Our Example Model

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class Dog
 
  attr_accessor :name, :mammal
 
  def initialize
    self.mammal = true
  end
 
  def greet
    "Hi, I'm #{self.name}, woof woof!"
  end
 
end

Our Example Spec

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describe Dog do
 
  before(:each) do
    @animal = Dog.new
    @animal.name = "Bruno"
  end
 
  it_should_behave_like "a mammal"
 
  describe "Greet" do
    it "should respond with its name and a greeting" do
      @animal.greet.should == "Hi, I'm Bruno, woof woof!"
    end
  end
 
end

Our Shared Spec

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describe "a mammal", :shared => true do
  it "should really be a mammal" do
    @animal.mammal.should be_true
  end
end

A Typical before(:each)

Typically, when you’ve got a describe block, you might use before(:each) to setup some scenario that is used for each spec in that describe block, pretty normal RSpec stuff. We’re using it above in our example spec to create a new Dog object and set that dog’s name.

Using before(:each) in a shared spec

What if you wanted to use a before(:each) in your shared spec? Expanding on our example above we can do something like this.

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describe "a mammal", :shared => true do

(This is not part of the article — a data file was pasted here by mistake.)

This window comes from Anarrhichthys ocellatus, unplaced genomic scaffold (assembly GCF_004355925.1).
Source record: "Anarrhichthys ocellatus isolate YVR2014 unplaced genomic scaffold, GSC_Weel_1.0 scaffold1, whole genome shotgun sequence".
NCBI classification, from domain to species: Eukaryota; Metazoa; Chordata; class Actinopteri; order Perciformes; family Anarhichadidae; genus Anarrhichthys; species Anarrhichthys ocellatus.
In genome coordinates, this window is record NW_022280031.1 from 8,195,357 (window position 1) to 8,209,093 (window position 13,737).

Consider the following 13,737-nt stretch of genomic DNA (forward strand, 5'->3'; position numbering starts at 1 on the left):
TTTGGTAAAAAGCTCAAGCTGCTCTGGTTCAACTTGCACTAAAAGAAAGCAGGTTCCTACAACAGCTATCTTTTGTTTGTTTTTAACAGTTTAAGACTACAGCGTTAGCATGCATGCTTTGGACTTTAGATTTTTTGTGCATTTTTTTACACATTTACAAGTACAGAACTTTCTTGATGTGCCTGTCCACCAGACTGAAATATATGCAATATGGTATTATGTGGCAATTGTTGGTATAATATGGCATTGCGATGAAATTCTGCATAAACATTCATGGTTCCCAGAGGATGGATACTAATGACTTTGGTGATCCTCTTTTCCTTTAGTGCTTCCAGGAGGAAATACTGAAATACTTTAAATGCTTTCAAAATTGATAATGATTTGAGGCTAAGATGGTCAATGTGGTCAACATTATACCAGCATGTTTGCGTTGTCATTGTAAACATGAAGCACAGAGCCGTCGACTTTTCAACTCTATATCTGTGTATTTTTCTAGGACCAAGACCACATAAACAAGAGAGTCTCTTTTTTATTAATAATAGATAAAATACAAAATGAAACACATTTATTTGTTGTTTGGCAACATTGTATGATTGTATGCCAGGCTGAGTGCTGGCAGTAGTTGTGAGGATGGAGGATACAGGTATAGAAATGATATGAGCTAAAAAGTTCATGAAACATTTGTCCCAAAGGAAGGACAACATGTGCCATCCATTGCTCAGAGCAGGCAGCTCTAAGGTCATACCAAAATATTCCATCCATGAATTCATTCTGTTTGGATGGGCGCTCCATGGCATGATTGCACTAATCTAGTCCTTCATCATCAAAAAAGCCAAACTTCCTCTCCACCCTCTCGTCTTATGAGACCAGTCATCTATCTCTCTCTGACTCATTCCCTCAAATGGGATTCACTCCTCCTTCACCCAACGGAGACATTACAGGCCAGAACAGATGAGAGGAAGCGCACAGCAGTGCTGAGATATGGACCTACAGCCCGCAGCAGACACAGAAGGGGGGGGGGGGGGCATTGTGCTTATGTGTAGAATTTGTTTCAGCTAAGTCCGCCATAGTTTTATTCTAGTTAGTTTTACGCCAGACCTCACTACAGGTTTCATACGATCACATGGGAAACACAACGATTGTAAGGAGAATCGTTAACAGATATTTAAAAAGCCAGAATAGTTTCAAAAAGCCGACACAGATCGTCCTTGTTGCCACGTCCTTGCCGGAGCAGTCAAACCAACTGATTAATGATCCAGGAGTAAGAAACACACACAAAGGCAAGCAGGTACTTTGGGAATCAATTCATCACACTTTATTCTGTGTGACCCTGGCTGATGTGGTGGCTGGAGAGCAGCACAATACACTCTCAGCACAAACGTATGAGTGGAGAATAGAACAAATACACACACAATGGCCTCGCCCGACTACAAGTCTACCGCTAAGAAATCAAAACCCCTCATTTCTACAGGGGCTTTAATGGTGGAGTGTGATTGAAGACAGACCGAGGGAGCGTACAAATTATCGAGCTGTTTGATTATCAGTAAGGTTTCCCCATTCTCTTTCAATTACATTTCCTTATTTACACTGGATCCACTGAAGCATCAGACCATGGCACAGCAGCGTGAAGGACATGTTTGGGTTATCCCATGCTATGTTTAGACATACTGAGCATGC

before(:each) do
    @animal.stub!(:has_body_hair?).and_return(true)
  end
  it "should really be a mammal" do
    @animal.mammal.should be_true
  end
end

Based on typical RSpec behavior, one would think that the stubbing of the has_by_hair? method on the instance of an animal, would only apply to the specs inside of the describe block of the shared example group. However, by specifying in the Dog spec that a dog “should behave like” a mammal, and thus using the shared spec, that stub will apply to all subsequent “it should” blocks in your model spec.

What if, for example, we had the following in our Dog spec.

  describe "Mutate into Lizard Dog" do
   # dog.mutate will remove body hair and make the dog cold blooded
    it "should mutate into a new species" do
      @animal.mutate
      @animal.has_body_hair?.should be_false
    end
  end

If we include this in our Dog spec, below the inclusion of the shared example spec, our test will fail. We’ve already stubbed out the has_body_hair? method as part of our shared example group, when we call it down here in this completely separate describe block, RSpec is just using the stub we setup previously.

It might be a design problem if…

Now while I’m considering this a gotcha, it may be that this is expected behavior, I couldn’t find anything specifically when researching this “bug” originally. It is also possible that stubbing behavior in shared example groups is frowned upon, and I’m just “doing it wrong”.

Ultimately, I tried using patterns that made sense to me and seemed to be in line with how RSpec works in general. A stubbed method inside the before(:each) of a describe block is usually only applicable to the specs and nested describes contained within. When I realized that this is not the case with shared example groups, it seemed like a gotcha.